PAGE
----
Belmont Draw: Four Horse in the Cide Pocket
Updated: Friday, June 6, 2003 1:53 PM
Posted: Wednesday, June 4, 2003 12:37 PM
Photo: Skip Dickstein
Jockeys Jose Santos, left, and Jerry Bailey flank Belmont announcer Tom Durkin.
Funny Cide, who will attempt to become Thoroughbred racing's 12th winner of the Triple Crown Saturday in the Belmont Stakes (gr. I), will do so from post 4. The Sackatoga Stable star will face five challengers in the 1 ½-mile "Test of a Champion." Funny Cide was installed the even-money favorite for the race, with Empire Maker made the second choice at 6-5. Empire Maker will break from the rail.
Funny Cide could win a $5-million bonus from Visa if he can be the first horse to sweep the Triple Crown since Affirmed in 1978.Belmont Stakes
(gr. I), Saturday, June 7, Belmont Park, New York
Distance, conditions: 1 1/2 miles, 3-year-olds
TV: NBC, 5:30-7:00 p.m. (EDT)
Approximate Post Time: 6:38 p.m. (EDT) Post Position, Horse, Trainer, Jockey, Morning-Line Odds
1--Empire Maker, Bobby Frankel, Jerry Bailey, 6-5
2--Supervisor, Linda Rice, John Velazquez, 50-1
3--Scrimshaw, D. Wayne Lukas, Gary Stevens, 20-1
4--Funny Cide, Barclay Tagg, Jose Santos, Even
5--Dynever, Christophe Clement, Edgar Prado, 5-1
6--Ten Most Wanted, Wally Dollase, Pat Day, 10-1
Prior to the draw, which was conducted at a press breakfast on the fourth floor of the Belmont clubhouse, Jack Knowlton, managing partner of Sackatoga Stable said, "The only one I don't want is the outside post. It's not a large field, so it really shouldn't matter. We already had the lucky '6' in the Derby." In the Kentucky Derby (gr. I), Funny Cide was in post 6; in the Preakness, Funny Cide broke from post 9 in the 10-horse field.
The race drew only six entries with the late defection of Best Minister. The Phillips Racing Partnership colt was not entered after the son of Deputy Minister coughed Wednesday morning. Trainer Kenny McPeek said the colt didn't scope clean and had not finished up his feed in the morning. It saves the racing partnership $100,000, as he was to be a supplementary entry.
With only six horses, most of the players felt the draw insignificant. Jockey Jerry Bailey, who will pilot Juddmonte Farms' Empire Maker, said drawing the rail was "not relevant in this race." Bailey, who rode Empire Maker to a second-place finish in the Derby said, "I attribute some of his loss in Kentucky to losing more ground than Jose (Santos, on Funny Cide), so that shouldn't be a problem here going into the first turn. I would suspect that Funny Cide, probably having a little bit more natural speed than I do anyway, and a :57 and change work, would probably be in front of me. Scrimshaw is a forwardly placed horse. It could be Jose in front, Scrimshaw second, me third. It could be a variation of all those things. If you guys remember last year, War Emblem stumbled leaving the gate. You know, a lot of things can happen when the gates open."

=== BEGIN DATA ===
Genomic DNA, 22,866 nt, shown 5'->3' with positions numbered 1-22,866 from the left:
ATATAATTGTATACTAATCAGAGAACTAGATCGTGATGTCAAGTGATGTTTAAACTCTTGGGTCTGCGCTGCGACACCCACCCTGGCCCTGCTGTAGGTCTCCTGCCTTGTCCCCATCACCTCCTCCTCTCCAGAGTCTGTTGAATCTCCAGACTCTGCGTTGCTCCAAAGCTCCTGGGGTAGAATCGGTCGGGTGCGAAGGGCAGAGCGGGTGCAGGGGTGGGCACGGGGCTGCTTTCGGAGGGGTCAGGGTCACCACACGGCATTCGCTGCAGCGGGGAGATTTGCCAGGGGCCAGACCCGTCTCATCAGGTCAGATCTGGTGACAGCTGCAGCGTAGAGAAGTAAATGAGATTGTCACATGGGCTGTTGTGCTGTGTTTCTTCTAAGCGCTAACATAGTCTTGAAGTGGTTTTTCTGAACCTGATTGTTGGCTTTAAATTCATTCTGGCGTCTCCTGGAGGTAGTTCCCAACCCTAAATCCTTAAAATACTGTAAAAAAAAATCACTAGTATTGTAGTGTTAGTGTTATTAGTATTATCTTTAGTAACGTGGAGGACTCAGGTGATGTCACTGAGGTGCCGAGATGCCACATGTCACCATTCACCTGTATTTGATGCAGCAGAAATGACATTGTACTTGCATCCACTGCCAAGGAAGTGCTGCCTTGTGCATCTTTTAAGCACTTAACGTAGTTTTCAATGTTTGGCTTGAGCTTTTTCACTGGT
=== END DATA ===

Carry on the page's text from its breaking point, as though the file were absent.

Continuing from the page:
Bailey said Empire Maker was "still a good horse and I'm going to ride him accordingly."
Barclay Tagg, the trainer of Funny Cide, wasn't overly concerned about the post, because, "He's just a good-feeling, big, strong horse. Most horses get a little tired during this three-race trip, and he seems to be getting bigger and stronger every day. I just walked by him a little while ago and he was just tearing his lunch out of his pot and he did the same thing last night. I would liked to have had a little slower work in him, but he did it rather easily."
When asked about Funny Cide's speed and the demands of running 1 ½ miles, Tagg said, "I think Jose has to approach that problem. Hopefully we won't go in :46 for a mile and a half. Jose should be able to position him nicely. You've got top riders in there; anyone of them is as good as they come. When you've all got top riders, everybody's playing the same hand."
Wally Dollase, the trainer of Ten Most Wanted, liked the outside draw for his son of Deputy Commander. "It's good for him," Dollase said. "He gets a little anxious in the gate. He'll walk right in, that's no problem, but he wants to break fast; he wants out of there. He'll be the last one in, so that should help him."
Dollase was concerned about the weather. "This horse has never had a bad, or off, race track. I'm hoping that Friday and Saturday will ease up for us. But who knows, he might run well on it. He hasn't had that experience."
Peter Karches, co-owner of Dynever, represented his horse at the draw. He said Dynever "is a lightly-raced horse, he's very fresh, and everything we've ask him to do, he's done very well. The only issue I have is whether or not he's fast enough to contend with these horses."
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